2. If you noticed that a potential investment opportunity had a high employee churn rate at their company, what would you do?
Employers may ask this question to test your critical thinking abilities and communication skills. A high churn rate may indicate poor management or employee compensation, and is important to consider in private equity investments. In your answer, describe the importance of employee churn rate and the steps you might take to analyse the investment opportunity.
Example: 'To determine whether the investment opportunity had a high employee turnover, I would first conduct an analysis of other companies in that industry to see how their employee turnover rates compared. If the churn number was higher than industry peers, I may investigate why such a high percentage of employees left the company. Then, I would assess whether or not this information indicates any challenges for this business in the long term.'
3. How do you evaluate the financial strength of a company?
Employers may ask this question to determine whether you have experience in evaluating different components of company financial statements. In your answer, focus on the most important items to look for when assessing financial strength. It can also be beneficial to provide an example of how you would conduct an analysis.
Example: 'I evaluate financial strength by reviewing a company's balance sheet to see if they have enough cash to cover their short-term liabilities, such as accounts payable and short-term debt. I also look at their long-term liabilities, including pension obligations and long-term debt. If a company can cover these two major liabilities, I would consider them financially healthy. Additionally, if their equity is higher than their total debt, which is another indicator of financial strength, I may be very interested in this investment opportunity.'
4. When you assess the financial health of a borrower, what types of credit ratios do you look for?
Employers may ask this question to determine whether you know what to consider when assessing the financial health of a borrower. In your answer, consider some factors that can affect the credit health of a company. Then, describe how you might go about assessing these factors during your analysis.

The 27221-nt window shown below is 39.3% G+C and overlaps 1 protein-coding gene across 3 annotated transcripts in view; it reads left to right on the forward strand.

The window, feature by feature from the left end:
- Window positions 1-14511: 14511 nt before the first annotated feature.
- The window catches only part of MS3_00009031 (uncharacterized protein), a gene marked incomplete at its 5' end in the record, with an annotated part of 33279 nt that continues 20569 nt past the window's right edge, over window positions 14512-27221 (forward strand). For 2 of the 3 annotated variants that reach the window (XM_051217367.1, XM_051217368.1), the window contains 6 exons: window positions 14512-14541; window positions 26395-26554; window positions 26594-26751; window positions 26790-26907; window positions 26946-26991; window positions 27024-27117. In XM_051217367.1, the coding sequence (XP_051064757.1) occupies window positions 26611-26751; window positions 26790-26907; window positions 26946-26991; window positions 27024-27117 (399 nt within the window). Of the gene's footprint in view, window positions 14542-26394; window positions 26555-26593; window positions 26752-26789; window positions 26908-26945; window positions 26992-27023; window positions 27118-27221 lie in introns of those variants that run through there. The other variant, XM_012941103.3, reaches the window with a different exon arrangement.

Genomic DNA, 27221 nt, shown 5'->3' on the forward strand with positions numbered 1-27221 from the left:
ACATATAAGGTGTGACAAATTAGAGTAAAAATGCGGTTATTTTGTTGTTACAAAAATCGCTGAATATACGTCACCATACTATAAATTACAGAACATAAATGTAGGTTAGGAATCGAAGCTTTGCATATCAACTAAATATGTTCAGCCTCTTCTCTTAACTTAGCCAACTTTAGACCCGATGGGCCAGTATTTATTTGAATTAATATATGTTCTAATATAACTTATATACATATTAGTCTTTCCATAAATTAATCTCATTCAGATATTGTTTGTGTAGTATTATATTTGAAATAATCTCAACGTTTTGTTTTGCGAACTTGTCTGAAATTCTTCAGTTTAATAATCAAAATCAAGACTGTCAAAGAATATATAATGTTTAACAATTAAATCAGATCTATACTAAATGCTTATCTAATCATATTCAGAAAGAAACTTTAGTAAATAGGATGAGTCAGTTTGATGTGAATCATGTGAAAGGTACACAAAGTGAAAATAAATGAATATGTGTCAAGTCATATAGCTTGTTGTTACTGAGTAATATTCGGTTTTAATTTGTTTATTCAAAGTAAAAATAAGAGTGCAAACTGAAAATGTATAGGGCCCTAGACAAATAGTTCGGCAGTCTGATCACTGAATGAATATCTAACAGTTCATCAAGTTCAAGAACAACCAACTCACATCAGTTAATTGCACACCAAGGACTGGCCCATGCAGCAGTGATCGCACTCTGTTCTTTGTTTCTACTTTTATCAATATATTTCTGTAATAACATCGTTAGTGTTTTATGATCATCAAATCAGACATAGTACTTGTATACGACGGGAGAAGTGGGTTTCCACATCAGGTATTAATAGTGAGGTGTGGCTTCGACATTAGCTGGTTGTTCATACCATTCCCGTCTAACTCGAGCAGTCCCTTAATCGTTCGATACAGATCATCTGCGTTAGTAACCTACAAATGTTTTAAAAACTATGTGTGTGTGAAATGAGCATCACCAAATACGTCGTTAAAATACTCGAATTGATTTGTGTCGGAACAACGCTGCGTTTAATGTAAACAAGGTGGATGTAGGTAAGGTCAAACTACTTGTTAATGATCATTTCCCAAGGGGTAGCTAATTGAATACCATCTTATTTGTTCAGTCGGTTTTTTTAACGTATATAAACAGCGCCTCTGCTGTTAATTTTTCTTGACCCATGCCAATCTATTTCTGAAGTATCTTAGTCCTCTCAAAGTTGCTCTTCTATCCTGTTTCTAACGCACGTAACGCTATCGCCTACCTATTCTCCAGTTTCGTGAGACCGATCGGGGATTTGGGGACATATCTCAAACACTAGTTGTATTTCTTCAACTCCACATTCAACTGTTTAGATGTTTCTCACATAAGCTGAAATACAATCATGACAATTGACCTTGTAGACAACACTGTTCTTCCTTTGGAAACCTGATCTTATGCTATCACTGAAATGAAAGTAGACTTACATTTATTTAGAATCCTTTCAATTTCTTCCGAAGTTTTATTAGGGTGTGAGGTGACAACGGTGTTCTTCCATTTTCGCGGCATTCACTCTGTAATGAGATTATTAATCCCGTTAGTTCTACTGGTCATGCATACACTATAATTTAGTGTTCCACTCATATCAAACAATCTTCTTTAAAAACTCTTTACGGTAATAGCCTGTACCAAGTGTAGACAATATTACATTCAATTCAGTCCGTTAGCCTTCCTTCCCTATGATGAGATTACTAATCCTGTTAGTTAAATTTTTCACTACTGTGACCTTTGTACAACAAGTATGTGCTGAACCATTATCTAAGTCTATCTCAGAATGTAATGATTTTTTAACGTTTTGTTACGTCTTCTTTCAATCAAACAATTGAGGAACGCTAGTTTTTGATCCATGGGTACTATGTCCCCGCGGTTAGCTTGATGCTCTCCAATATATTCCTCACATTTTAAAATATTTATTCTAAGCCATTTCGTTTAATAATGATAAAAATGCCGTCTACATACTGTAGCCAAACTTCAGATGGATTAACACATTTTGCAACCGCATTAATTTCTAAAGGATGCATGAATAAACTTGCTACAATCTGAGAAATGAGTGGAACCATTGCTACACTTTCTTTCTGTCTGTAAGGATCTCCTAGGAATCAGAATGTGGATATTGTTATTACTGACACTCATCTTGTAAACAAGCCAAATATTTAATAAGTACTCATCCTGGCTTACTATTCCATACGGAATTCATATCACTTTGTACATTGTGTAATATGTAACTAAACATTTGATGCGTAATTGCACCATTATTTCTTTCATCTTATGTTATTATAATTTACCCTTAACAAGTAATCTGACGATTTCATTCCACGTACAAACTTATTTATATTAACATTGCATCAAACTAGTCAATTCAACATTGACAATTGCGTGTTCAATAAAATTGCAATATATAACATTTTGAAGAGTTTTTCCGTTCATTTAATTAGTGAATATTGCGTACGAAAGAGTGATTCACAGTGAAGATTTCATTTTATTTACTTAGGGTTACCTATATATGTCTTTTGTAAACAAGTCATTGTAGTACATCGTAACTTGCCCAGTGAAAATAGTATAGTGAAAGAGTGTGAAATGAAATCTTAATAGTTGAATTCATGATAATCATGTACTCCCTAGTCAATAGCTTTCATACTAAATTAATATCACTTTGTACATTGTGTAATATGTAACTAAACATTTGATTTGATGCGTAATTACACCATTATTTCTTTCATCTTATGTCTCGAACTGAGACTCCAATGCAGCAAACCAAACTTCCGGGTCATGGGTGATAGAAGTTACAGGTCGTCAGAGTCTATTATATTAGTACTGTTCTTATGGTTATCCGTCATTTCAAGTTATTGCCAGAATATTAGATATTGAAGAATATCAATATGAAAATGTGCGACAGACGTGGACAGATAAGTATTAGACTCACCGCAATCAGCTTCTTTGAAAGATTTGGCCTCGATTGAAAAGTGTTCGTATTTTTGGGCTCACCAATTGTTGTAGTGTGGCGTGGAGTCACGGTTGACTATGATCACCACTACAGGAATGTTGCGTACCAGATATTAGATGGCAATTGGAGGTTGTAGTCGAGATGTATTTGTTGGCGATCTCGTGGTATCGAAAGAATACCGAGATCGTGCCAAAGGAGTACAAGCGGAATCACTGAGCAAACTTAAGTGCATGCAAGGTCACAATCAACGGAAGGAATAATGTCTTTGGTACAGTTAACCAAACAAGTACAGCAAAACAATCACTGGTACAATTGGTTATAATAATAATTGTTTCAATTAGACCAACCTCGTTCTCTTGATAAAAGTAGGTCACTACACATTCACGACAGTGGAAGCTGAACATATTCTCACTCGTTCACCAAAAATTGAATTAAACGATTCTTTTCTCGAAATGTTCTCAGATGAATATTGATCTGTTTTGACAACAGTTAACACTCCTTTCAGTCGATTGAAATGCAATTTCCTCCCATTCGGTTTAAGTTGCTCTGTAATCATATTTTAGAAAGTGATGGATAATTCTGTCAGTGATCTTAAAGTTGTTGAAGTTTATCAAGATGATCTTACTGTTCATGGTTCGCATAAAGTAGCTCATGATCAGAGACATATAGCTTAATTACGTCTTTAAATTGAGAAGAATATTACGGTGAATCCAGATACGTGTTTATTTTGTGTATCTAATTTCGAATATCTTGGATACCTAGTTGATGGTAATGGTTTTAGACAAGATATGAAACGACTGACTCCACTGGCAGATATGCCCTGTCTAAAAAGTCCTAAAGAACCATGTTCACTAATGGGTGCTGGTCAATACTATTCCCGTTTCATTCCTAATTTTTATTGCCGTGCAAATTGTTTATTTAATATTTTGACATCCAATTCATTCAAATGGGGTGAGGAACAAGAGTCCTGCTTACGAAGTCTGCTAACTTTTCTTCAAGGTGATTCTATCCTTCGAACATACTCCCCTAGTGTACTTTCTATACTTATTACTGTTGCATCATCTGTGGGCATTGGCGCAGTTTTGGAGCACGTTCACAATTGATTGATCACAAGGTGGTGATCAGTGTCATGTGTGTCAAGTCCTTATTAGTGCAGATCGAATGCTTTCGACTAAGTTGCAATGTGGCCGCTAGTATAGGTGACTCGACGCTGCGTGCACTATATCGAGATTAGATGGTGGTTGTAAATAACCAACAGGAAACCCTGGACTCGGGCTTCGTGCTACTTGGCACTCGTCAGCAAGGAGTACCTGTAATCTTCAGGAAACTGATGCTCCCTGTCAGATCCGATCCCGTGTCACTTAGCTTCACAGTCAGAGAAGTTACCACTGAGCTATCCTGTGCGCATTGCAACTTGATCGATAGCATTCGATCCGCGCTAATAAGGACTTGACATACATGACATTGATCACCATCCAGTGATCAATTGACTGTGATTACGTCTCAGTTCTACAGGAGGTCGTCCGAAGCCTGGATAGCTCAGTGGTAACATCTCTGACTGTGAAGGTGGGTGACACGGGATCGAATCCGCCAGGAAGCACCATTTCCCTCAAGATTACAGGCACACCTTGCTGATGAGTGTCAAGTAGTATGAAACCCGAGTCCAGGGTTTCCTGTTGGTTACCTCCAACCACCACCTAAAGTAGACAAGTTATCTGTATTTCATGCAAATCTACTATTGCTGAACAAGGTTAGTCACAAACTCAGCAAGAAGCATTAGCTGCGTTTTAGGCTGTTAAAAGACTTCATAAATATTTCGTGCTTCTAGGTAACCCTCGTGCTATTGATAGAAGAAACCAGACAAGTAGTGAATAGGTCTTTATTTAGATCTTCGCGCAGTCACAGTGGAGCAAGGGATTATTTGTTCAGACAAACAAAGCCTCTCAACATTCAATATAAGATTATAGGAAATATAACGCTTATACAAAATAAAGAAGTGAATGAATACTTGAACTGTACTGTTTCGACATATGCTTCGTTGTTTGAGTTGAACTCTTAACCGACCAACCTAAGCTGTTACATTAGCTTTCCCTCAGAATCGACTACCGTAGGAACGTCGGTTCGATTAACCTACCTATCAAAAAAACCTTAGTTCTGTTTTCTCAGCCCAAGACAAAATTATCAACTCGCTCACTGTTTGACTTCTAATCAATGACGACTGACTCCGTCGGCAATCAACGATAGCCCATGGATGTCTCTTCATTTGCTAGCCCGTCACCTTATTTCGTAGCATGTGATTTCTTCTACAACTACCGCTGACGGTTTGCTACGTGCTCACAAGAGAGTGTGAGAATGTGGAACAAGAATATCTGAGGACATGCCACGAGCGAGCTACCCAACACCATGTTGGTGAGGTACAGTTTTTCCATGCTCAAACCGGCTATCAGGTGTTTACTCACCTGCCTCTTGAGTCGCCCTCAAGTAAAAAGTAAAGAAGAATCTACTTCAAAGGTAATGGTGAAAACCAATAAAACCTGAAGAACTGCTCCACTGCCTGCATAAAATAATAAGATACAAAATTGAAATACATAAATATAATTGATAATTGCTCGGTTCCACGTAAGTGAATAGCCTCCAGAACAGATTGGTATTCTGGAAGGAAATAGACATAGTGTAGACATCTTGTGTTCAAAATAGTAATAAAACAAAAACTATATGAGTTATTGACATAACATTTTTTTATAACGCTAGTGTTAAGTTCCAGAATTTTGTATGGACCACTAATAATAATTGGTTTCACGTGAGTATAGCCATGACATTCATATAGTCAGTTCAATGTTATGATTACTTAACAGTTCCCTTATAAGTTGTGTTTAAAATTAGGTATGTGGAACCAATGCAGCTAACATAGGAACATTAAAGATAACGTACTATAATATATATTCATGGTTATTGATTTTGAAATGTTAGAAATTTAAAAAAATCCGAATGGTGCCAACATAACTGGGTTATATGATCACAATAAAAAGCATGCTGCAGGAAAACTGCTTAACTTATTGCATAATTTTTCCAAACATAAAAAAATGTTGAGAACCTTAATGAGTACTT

Example: 'When I assess the financial health of a borrower, I look for key indicators, such as their current ratio and quick ratio. The current ratio measures whether a company has enough current assets to cover their short-term liabilities. The quick ratio is another ratio that I often use to determine financial stability because it doesn't include inventory in its calculation. In general, I like to see that the credit ratio is higher than one, which means the company has enough assets to cover its liabilities.'
5. How do you stay informed about changes in the private equity industry?
Hiring managers may ask this question to determine whether you're actively interested in what's new in the industry. To answer this question, consider some of the recent trends that may affect private equity firms. Then, describe how you can stay informed about these developments.
Example: 'As a finance professional, I'm constantly looking for new investment opportunities and often this involves staying up-to-date about changes within the industry and investment trends. For example, cryptocurrency investments have become more popular recently. I first heard about this trend through a financial journal I subscribe to and that's one of the best sources of industry information I've found. I also watch several financial television shows that discuss changes in the industry.'
6. If our private equity firm needed to exit an investment, what strategies would you explore?
Employers may ask this question to test your ability to generate and execute a course of action. You may want to consider the exit strategies that a private equity firm is most likely to look at or has used in the past. Then, identify some additional approaches that you could explore if needed.
Example: 'I would first consider selling this investment back to the company. If they're not interested in purchasing it, I may explore selling it on a secondary market or taking it public.'